Searching over 5,500,000 cases.


searching
Buy This Entire Record For $7.95

Download the entire decision to receive the complete text, official citation,
docket number, dissents and concurrences, and footnotes for this case.

Learn more about what you receive with purchase of this case.

In re EpiPen (Epinephrine Injection, USP) Marketing, Sales Practices and Antitrust Litigation

United States District Court, D. Kansas

August 2, 2019

IN RE EpiPen (Epinephrine Injection, USP) Marketing, Sales Practices and Antitrust Litigation (This Document Applies to Consumer Class Cases) MDL No. 2785

          MEMORANDUM AND ORDER

          Teresa J. James, U.S. Magistrate Judge.

         This matter is before the Court on Class Plaintiffs' Motion for Leave to Take Second, Limited Deposition of Heather Bresch (ECF No. 1732).[1] Pursuant to Federal Rule of Civil Procedure 30(a)(2)(A)(ii), Class Plaintiffs seek an order allowing them to take a second, limited deposition of Defendant Heather Bresch. Mylan opposes the motion. As set forth below, the Court will grant Plaintiffs' motion and allow additional deposition time not to exceed two hours.

         I. Relevant Background

         In October 2018, Class Plaintiffs and Sanofi deposed Defendant Heather Bresch as part of the coordinated discovery in this case. The Court imposed an eight-hour limit on her deposition.[2] Neither Sanofi nor Class Plaintiffs sought to extend the time during her deposition or for the remainder of coordinated discovery. But after non-party Teva Pharmaceuticals produced documents to Class Plaintiff on June 14, 2019 in further response to a subpoena Class Plaintiffs served on August 13, 2018, [3] Class Plaintiffs filed the instant motion. Class Plaintiffs and Mylan met and conferred on Class Plaintiffs' request that Mylan agree to the deposition. The Court finds the parties have complied with the requirements of D. Kan. R. 37.2.

         II. Summary of the Parties' Arguments

         Class Plaintiffs contend the documents Teva produced constitute good cause to allow them to take a second deposition of Defendant Heather Bresch, limited to exploring the reverse-payment allegations[4] in their consolidated amended complaint. Mylan disagrees, arguing the documents Teva produced do not justify re-deposing Ms. Bresch. Mylan asserts the documents are not highly inculpatory and they contain information Class Plaintiffs knew but chose to ignore when they deposed Ms. Bresch. Regarding the timing of Teva's production, Mylan faults Class Plaintiffs for allowing Teva to produce documents so long after the Court ordered Teva to comply with the subpoena. Without suggesting a real reason, Mylan asserts that Class Plaintiffs are using the documents as a “purported” reason to seek a second deposition.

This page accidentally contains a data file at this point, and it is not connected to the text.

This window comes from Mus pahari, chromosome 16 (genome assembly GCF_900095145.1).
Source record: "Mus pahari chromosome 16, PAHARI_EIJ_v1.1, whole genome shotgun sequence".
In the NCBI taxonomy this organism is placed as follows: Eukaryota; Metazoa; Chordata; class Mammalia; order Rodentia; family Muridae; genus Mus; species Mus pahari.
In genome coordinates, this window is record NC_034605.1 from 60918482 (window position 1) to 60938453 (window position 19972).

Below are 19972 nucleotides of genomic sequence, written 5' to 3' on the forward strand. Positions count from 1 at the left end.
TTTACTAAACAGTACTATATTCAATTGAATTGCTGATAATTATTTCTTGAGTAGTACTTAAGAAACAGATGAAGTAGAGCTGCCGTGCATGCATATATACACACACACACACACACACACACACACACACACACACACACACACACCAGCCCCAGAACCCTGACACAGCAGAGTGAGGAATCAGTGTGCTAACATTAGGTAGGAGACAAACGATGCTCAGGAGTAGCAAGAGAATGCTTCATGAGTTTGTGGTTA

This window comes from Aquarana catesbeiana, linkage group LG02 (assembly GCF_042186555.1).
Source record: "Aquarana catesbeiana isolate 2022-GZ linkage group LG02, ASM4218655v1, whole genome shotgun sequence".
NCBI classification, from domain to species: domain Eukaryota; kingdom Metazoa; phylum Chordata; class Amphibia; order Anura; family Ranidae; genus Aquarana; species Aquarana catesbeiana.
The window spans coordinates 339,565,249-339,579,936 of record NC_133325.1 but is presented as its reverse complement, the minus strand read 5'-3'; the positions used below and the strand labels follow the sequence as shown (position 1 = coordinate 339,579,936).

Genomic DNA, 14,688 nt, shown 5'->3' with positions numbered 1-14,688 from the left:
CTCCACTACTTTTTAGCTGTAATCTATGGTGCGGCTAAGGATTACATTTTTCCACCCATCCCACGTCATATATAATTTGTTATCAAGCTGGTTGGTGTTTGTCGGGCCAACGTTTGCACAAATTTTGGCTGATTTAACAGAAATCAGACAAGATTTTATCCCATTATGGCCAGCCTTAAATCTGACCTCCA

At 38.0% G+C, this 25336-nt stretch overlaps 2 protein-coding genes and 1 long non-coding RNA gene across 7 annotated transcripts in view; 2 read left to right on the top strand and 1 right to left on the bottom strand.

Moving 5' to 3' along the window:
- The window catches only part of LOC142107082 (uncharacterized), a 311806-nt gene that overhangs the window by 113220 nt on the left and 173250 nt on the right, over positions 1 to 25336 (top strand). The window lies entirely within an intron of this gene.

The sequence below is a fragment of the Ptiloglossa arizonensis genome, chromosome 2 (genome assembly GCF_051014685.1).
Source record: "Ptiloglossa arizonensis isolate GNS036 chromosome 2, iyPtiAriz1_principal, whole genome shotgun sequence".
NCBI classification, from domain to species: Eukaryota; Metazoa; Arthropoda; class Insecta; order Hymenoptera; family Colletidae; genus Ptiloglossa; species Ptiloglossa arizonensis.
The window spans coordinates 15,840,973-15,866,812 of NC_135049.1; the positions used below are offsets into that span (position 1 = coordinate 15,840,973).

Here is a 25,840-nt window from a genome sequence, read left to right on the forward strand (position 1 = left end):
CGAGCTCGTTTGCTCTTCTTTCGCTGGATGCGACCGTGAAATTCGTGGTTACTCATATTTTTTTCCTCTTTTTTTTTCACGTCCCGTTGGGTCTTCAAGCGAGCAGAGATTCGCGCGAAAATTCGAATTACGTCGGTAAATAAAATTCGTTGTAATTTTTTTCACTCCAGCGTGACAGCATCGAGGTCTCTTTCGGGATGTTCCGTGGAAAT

III. Legal Standard

         “A party must obtain leave of court, and the court must grant leave to the extent consistent with Rule 26(b)(1) and (2) . . . if the parties have not stipulated to the deposition and . . . the deponent has already been deposed in the case.”[5] Although the decision is discretionary, courts generally disfavor repeat depositions.[6] The common exception is to allow a party to reopen a deposition where new information is discovered after the initial deposition.[7]

         IV. Analysis

         An objective assessment of the facts leads the Court to conclude that Class Plaintiffs' motion should be granted. The documents they received from Teva in the last of several productions over many months, regardless of the timing vis-à-vis the class certification hearing, provide new information highly relevant to Class Plaintiffs' reverse-payment allegations. Moreover, one of the three documents contains a specific reference to Ms. Bresch. Given her position at Mylan and her status as a party in this case, Class Plaintiffs are justified in arguing the documents provide a good-faith basis to question Ms. Bresch about an agreement with Teva.

         Rule 30 requires the Court to grant Plaintiffs' motion “to the extent consistent with Rule 26(b)(1) and (2).”[8] The subject matter of the requested discovery is relevant to Class Plaintiffs' claim, and the manner is proportional to the needs of the case considering the importance of the issues at stake. Clearly, the parties' relative access to the information is one-sided, and the Court finds the burden of the proposed discovery does not outweigh its likely benefit.[9]

         If Class Plaintiffs had these documents in their possession before the October deposition, they surely would have inquired about them. Class Plaintiffs should not be penalized for the recent production, and the Court finds good cause to permit a very limited further deposition. The Court will permit Class Plaintiffs to depose Ms. Bresch for a maximum of two hours. The Court directs the parties to confer regarding the location and date, and expects the deposition to take place no later than early September, 2019.

         IT IS HEREBY ORDERED that Class Plaintiffs' Motion for Leave to Take Second, Limited Deposition of Heather Bresch (ECF No. 1732) is granted. Class Plaintiffs may conduct another deposition of Defendant Heather Bresch, not to exceed two hours.

         IT ...


Buy This Entire Record For $7.95

Download the entire decision to receive the complete text, official citation,
docket number, dissents and concurrences, and footnotes for this case.

Learn more about what you receive with purchase of this case.